1. You know, this reminds me a bit of the gorgeous book 17 AND GONE by Nova Ren Suma – have you read that one? I’ve recently been getting really into mystery/missing person stories, and 17 AND GONE is the best I’ve read in a long time, hands down. (And I will bet quite a bit of money that you won’t see the ending coming. ;))

    I must admit it seems a bit… odd that there’s a love triangle in this book, especially since it seems to only detract from the main storyline. I’m binging on mysteries, though, so I think I might have to pick this one up anyway. I do so love me a good unputdownable story!

    • Chiara says:

      I haven’t! It is now on my TBR, though, because I will ALWAYS need more mysteries in my life, especially ones where I can’t guess the ending :D

      Yeah, the love triangle was a bit unnecessary, but I still enjoyed the book overall. If you’re on a mystery binge I’d recommend it for sure.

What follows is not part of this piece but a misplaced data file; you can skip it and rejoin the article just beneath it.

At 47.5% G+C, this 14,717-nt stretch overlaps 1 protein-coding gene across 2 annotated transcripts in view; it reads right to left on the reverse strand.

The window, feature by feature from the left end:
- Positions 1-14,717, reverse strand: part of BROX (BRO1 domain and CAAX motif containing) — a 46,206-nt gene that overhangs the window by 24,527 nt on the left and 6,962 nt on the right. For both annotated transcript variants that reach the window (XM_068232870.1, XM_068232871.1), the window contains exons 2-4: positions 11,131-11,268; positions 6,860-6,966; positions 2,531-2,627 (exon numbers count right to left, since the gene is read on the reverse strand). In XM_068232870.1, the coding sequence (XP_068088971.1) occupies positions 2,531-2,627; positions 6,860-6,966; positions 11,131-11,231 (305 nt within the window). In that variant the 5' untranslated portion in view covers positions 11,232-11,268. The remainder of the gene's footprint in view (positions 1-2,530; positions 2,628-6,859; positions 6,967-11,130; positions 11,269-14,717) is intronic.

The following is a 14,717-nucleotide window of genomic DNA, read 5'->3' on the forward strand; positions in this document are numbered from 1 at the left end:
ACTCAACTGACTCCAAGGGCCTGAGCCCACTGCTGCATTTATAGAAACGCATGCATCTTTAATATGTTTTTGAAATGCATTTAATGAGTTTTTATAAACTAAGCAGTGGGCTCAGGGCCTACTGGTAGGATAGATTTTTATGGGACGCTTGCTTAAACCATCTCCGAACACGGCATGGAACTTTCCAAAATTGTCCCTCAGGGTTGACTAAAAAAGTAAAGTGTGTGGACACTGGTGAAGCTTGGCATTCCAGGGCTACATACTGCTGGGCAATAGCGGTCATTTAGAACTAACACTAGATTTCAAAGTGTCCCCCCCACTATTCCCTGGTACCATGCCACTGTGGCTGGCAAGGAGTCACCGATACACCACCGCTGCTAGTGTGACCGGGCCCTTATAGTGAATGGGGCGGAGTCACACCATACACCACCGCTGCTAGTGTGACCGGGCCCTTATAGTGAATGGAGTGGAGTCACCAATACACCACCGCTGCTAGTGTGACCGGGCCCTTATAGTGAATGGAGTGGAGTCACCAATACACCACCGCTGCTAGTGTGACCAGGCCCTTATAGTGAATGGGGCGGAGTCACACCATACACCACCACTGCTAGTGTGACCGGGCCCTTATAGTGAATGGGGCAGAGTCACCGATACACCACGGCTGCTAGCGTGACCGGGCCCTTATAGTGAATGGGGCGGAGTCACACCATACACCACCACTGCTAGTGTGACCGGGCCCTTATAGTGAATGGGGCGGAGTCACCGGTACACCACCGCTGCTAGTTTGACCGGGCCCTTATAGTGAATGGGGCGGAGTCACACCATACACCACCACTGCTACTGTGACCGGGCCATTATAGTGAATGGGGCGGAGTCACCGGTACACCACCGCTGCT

2. I saw love triangle when I was reading this review and it hurt. It looked like such a good book and I was really interested in reading it but I don’t know now. Thanks for sharing though!!

  3. Emily Mead says:

    Addictive = good.

    Random, pretentious-sounding inserts = not-so-good.

    BUT I’M KEEPING AN OPEN MIND. I’m a big fan of creepy books and I just read The Special Ones last week, which was amaaaaaazing, so we’ll see how it goes :)

    • Chiara says:

      Yeah, there were definitely good and bad things in this book, but I did like it overall!